Associations between microplastic pollution and land use in urban wetland sediments

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urban wetlands surveyed in MEL AU



Kallie R. Townsend & Hsuan-Cheng Lu & David J. Sharley & Vincent Pettigrove



Microplastic pollution is concerning because it is widespread in aquatic environments and there is growing evidence of negative biological effects. Here, we present one of the first studies to examine microplastic pollution (plastic particles < 1 mm) in urban wetlands and investigate relationships between contamination and urban land use. Sediment samples were collected from 20 independent urban wetlands, each with different types of urban land use within their catchments. Microplastics were observed at all wetlands, with an average abundance of around 46 items/kg of dry sediment. Plastic fragments were the most common type of microplastic, accounting for 68.5% of all microplastics found. Consistent with other studies, microplastic abundance was positively correlated with increased catchment urbanisation. On closer examination, plastic fragments and beads correlated with catchment urbanisation. Fragment abundance also increased in wetlands with catchments that had a higher proportion of industrial land use and decreased in catchments with higher residential densities. This study demonstrates the susceptibility of urban wetlands to microplastic pollution, further highlighting the ubiquitous nature of microplastic pollution. The prevalence of microplastic fragments indicates that plastic litter degradation is a significant source of microplastics in urban environments, especially in industrial areas.



Plastic products are used everywhere. Their versatility in a range of applications and low production price has seen plastic production increase to 311 million tonnes (MT) in 2014 (PlasticsEurope 2015). In 2010, an estimated 275 MT of

Kallie R. Townsend and Hsuan-Cheng Lu are co-first authors.

Responsible editor: Philippe Garrigues

Electronic supplementary material The online version of this article ( contains supplementary material, which is available to authorized users.

plastic was produced, while 4.8 to 12.7 MT ultimately ended up in the ocean (Jambeck et al. 2015). With such large quantities entering the ocean and very long degradation times, plastic pollution is one of the most serious anthropogenic problems affecting aquatic ecosystems (Avio et al. 2017).

Microplastics were recently identified as a new class of pollutant and an emerging threat to aquatic ecosystems (Avio et al. 2017; Sharma and Chatterjee 2017). They have been observed in many aquatic ecosystems around the world (e.g. Cole et al. 2011; Eerkes-Medrano et al. 2015; Hidalgo- Ruz and Thiel 2013; Van Cauwenberghe et al. 2015; Wagner et al. 2014), and there is a growing body of literature showing that they can adversely affect biota. Microplastic ingestion by organisms has been reported in both field and laboratory studies (e.g. Brennecke et al. 2015; Van Cauwenberghe and Janssen 2014; Chua et al. 2014). Some effects of microplastics include physically damaging organisms, translocating and/or bioaccumulating in different tissues, inducing inflammatory responses and decreasing metabolism (Browne et al. 2008; Rochman et al. 2014; von Moos et al. 2012). Microplastics also absorb toxic compounds, such as persistent organic pollutants (POPs) (Chua et al. 2014) and metals (Teuten et al.2009), with organisms potentially exposed to these compounds when they are ingested.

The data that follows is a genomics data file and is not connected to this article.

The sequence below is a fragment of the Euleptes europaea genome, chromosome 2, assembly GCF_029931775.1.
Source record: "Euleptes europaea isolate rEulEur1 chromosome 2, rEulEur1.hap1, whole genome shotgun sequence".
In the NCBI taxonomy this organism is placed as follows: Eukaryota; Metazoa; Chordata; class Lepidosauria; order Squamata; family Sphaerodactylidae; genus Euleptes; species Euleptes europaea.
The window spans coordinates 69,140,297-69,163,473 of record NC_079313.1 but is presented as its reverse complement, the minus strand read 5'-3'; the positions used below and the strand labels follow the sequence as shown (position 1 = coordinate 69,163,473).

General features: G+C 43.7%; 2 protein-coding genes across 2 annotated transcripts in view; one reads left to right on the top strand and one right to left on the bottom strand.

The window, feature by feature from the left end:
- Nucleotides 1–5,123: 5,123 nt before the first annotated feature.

Most research on microplastics has focussed on marine and estuarine ecosystems. However, in the last 5 years, attention has shifted to microplastic pollution in freshwater environments, notably rivers (e.g. Castaneda et al. 2014; Lechner et al. 2014; McCormick et al. 2014) and lakes (e.g. Eriksen et al. 2013; Fischer et al. 2016; Free et al. 2014). Little information exists regarding microplastic pollution in urban wetlands.

Urban wetlands provide essential services for surrounding populations, such as stormwater management (flood control), aesthetic values and recreational values. They also provide essential ecosystem services, including reducing nutrients and other pollutant loads in stormwater before it enters receiving waters, as well as creating valuable habitat for wildlife in an otherwise hostile urban landscape (Hamer and Parris 2011; Moore and Hunt 2012). Unfortunately, their role in stormwater management can conflict with the ecological values they provide. Urban wetlands can become ‘sinks’ for many of the pollutants carried in stormwater runoff, which accumulate in wetlands and reach hazardous concentrations over time (Marshall et al. 2016; Sharley et al. 2017).

Monitoring pollution in wetland sediments can provide useful information about stressors to local biota and provide important information about the types of pollutants being gen- erated by urban activities, as well as where pollutants are being generated. Many of the compounds polluting urban wetlands have been well characterised, with the types and magnitude of pollution strongly linked to development inten- sity and urban land use types (Marshall et al. 2016; Sharley et al. 2017). This is not the case for microplastic pollution. The aim of the current study was to investigate the occurrence of microplastic pollution in urban wetland sediments and deter- mine if there were relationships between microplastic pollu- tion and urban land use type.

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